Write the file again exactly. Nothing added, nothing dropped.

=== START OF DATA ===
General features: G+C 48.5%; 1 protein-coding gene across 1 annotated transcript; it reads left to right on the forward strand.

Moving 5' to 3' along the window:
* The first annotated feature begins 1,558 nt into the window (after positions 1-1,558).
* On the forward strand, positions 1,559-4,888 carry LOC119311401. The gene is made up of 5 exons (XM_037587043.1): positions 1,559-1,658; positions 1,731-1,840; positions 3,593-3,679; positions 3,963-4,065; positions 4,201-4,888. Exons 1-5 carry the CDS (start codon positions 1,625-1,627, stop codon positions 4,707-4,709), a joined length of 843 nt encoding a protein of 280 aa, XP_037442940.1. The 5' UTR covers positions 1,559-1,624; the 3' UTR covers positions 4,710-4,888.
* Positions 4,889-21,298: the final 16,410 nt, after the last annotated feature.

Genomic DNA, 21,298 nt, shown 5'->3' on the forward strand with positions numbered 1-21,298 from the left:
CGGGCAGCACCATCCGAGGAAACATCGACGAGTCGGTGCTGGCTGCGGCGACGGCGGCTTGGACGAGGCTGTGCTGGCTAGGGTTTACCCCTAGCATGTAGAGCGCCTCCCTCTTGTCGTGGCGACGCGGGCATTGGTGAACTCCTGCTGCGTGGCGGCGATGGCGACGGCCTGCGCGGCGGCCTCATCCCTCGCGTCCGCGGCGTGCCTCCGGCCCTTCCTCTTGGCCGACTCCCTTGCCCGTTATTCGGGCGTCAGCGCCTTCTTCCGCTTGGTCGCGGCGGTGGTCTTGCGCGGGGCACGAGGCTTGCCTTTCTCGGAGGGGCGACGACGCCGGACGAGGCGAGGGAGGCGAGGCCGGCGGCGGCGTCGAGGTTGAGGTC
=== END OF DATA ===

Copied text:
General features: G+C 48.5%; 1 protein-coding gene across 1 annotated transcript; it reads left to right on the forward strand.

Moving 5' to 3' along the window:
* The first annotated feature begins 1,558 nt into the window (after positions 1-1,558).
* On the forward strand, positions 1,559-4,888 carry LOC119311401. The gene is made up of 5 exons (XM_037587043.1): positions 1,559-1,658; positions 1,731-1,840; positions 3,593-3,679; positions 3,963-4,065; positions 4,201-4,888. Exons 1-5 carry the CDS (start codon positions 1,625-1,627, stop codon positions 4,707-4,709), a joined length of 843 nt encoding a protein of 280 aa, XP_037442940.1. The 5' UTR covers positions 1,559-1,624; the 3' UTR covers positions 4,710-4,888.
* Positions 4,889-21,298: the final 16,410 nt, after the last annotated feature.

Genomic DNA, 21,298 nt, shown 5'->3' on the forward strand with positions numbered 1-21,298 from the left:
CGGGCAGCACCATCCGAGGAAACATCGACGAGTCGGTGCTGGCTGCGGCGACGGCGGCTTGGACGAGGCTGTGCTGGCTAGGGTTTACCCCTAGCATGTAGAGCGCCTCCCTCTTGTCGTGGCGACGCGGGCATTGGTGAACTCCTGCTGCGTGGCGGCGATGGCGACGGCCTGCGCGGCGGCCTCATCCCTCGCGTCCGCGGCGTGCCTCCGGCCCTTCCTCTTGGCCGACTCCCTTGCCCGTTATTCGGGCGTCAGCGCCTTCTTCCGCTTGGTCGCGGCGGTGGTCTTGCGCGGGGCACGAGGCTTGCCTTTCTCGGAGGGGCGACGACGCCGGACGAGGCGAGGGAGGCGAGGCCGGCGGCGGCGTCGAGGTTGAGGTC